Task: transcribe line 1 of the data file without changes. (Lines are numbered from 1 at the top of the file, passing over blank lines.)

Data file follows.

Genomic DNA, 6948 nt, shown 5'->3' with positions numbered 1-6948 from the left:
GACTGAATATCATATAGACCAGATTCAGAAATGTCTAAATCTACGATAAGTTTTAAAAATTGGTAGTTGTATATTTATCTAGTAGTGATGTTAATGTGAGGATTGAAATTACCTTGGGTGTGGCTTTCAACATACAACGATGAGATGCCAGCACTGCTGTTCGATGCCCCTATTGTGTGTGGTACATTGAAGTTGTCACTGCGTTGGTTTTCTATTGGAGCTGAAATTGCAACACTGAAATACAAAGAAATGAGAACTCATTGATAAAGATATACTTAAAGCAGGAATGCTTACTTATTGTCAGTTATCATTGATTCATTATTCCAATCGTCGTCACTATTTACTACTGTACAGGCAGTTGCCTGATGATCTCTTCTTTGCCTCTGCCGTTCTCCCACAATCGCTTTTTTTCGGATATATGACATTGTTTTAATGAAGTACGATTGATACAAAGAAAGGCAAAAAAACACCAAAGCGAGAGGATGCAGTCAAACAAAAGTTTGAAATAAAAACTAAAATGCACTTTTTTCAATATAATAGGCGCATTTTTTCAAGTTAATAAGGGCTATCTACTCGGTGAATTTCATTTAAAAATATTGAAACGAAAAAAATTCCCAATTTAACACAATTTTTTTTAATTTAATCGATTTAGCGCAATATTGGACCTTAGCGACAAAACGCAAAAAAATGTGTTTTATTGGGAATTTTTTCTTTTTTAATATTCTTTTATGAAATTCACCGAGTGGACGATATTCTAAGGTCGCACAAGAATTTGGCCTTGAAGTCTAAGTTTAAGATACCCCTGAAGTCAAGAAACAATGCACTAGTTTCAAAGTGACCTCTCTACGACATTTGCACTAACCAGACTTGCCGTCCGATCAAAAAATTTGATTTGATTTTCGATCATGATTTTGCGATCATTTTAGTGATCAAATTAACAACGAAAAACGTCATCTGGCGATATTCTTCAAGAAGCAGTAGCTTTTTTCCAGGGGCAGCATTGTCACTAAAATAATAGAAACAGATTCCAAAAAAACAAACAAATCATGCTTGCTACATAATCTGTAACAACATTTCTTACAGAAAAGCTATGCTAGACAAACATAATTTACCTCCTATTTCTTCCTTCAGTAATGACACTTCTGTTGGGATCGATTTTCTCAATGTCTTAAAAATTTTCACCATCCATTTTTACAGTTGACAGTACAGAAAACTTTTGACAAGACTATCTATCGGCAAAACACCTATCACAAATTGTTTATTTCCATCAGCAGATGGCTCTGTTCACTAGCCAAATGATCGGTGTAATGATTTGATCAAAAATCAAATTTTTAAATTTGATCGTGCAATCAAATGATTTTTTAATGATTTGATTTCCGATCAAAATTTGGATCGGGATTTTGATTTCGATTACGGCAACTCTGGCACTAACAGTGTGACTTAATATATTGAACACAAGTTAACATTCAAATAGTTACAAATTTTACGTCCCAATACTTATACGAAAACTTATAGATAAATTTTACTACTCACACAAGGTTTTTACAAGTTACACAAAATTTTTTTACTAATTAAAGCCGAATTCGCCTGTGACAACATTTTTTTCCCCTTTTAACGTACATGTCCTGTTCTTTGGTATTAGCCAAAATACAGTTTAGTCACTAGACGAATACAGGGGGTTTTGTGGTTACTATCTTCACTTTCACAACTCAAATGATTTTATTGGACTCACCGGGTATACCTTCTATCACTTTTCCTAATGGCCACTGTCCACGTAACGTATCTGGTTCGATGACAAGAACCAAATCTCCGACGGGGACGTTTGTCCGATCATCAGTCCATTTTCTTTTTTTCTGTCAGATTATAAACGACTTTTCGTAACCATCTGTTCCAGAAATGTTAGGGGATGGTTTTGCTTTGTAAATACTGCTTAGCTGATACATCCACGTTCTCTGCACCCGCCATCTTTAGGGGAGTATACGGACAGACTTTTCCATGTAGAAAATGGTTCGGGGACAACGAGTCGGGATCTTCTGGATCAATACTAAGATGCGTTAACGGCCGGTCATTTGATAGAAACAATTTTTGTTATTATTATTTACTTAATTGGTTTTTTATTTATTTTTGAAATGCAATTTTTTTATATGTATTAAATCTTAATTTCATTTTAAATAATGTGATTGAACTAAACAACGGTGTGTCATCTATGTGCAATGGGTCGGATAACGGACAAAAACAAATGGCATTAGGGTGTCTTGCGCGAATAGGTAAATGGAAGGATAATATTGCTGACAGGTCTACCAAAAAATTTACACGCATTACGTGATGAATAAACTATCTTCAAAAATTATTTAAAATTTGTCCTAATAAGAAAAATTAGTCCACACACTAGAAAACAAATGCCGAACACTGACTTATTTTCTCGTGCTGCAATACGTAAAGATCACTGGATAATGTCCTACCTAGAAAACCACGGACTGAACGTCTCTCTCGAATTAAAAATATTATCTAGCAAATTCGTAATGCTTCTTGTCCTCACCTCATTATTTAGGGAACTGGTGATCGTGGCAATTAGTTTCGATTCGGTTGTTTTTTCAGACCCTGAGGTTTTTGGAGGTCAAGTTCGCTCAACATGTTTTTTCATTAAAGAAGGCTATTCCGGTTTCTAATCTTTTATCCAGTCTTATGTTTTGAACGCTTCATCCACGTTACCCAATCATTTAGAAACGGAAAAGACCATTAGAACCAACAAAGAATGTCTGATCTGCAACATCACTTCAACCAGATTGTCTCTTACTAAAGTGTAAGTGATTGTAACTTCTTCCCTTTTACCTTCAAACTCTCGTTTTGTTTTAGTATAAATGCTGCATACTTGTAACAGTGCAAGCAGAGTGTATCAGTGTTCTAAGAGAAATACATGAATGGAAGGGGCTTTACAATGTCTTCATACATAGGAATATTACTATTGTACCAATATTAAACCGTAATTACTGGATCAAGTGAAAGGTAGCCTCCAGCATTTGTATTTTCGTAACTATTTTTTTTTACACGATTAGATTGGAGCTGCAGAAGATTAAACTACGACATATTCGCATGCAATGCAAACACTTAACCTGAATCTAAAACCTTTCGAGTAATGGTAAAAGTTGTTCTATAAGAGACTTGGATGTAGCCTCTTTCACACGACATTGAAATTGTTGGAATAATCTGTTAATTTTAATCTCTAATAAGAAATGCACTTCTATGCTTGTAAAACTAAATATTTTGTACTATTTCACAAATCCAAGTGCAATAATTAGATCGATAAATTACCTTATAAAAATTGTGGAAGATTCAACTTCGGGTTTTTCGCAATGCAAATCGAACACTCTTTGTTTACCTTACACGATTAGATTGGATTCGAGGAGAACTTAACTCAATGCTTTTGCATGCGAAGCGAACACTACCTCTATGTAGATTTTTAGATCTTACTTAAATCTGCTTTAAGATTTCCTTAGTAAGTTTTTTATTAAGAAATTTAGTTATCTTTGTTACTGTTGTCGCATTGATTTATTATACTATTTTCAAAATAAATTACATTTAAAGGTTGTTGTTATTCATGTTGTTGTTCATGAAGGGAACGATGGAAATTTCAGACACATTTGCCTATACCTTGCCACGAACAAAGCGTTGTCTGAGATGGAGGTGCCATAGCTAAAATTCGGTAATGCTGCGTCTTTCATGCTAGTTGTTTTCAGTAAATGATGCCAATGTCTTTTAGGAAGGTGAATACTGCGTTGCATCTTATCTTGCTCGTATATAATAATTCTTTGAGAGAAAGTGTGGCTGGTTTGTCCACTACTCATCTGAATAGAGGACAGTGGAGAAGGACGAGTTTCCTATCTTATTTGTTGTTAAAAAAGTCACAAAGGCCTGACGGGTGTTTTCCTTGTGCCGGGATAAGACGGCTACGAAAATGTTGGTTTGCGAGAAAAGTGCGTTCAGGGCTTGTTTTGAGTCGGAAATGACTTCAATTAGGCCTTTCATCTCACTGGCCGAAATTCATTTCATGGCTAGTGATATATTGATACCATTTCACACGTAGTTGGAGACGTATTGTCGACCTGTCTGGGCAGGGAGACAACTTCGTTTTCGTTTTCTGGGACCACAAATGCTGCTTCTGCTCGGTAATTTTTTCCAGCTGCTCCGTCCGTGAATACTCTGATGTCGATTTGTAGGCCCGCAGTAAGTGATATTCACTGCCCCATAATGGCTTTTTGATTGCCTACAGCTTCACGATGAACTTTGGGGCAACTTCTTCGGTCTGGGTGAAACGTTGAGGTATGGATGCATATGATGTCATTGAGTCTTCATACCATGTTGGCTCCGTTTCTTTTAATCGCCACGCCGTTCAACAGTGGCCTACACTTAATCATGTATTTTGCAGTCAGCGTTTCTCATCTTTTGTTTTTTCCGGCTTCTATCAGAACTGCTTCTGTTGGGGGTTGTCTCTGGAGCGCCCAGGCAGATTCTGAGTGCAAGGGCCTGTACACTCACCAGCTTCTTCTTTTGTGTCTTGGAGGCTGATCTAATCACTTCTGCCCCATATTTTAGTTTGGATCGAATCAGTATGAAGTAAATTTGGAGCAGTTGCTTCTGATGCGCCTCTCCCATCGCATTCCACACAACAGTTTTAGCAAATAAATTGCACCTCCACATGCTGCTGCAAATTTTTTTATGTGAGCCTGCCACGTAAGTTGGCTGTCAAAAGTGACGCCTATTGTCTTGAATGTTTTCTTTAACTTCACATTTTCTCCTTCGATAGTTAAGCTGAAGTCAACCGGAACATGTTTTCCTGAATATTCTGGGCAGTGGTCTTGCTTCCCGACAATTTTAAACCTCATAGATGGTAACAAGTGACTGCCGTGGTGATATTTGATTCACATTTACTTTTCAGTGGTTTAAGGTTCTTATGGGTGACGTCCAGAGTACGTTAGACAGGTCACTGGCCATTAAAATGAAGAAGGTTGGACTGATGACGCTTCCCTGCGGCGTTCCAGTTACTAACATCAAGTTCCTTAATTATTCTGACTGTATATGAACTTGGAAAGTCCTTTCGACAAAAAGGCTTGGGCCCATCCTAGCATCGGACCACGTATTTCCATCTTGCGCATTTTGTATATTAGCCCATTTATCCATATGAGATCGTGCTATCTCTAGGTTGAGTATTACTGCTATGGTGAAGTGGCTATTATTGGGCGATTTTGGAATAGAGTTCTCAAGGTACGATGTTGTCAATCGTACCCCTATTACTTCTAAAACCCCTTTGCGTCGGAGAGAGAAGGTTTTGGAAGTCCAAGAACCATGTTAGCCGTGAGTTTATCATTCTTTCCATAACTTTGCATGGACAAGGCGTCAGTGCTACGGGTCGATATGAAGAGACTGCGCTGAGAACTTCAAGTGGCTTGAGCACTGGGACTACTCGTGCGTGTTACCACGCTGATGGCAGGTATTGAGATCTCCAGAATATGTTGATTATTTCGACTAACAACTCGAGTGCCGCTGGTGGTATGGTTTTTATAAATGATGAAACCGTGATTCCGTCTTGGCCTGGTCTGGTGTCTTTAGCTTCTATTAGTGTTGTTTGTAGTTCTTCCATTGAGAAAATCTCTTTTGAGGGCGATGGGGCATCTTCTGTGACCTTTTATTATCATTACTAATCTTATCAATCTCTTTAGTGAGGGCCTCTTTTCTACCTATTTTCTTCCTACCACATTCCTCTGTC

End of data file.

Genomic DNA, 6948 nt, shown 5'->3' with positions numbered 1-6948 from the left: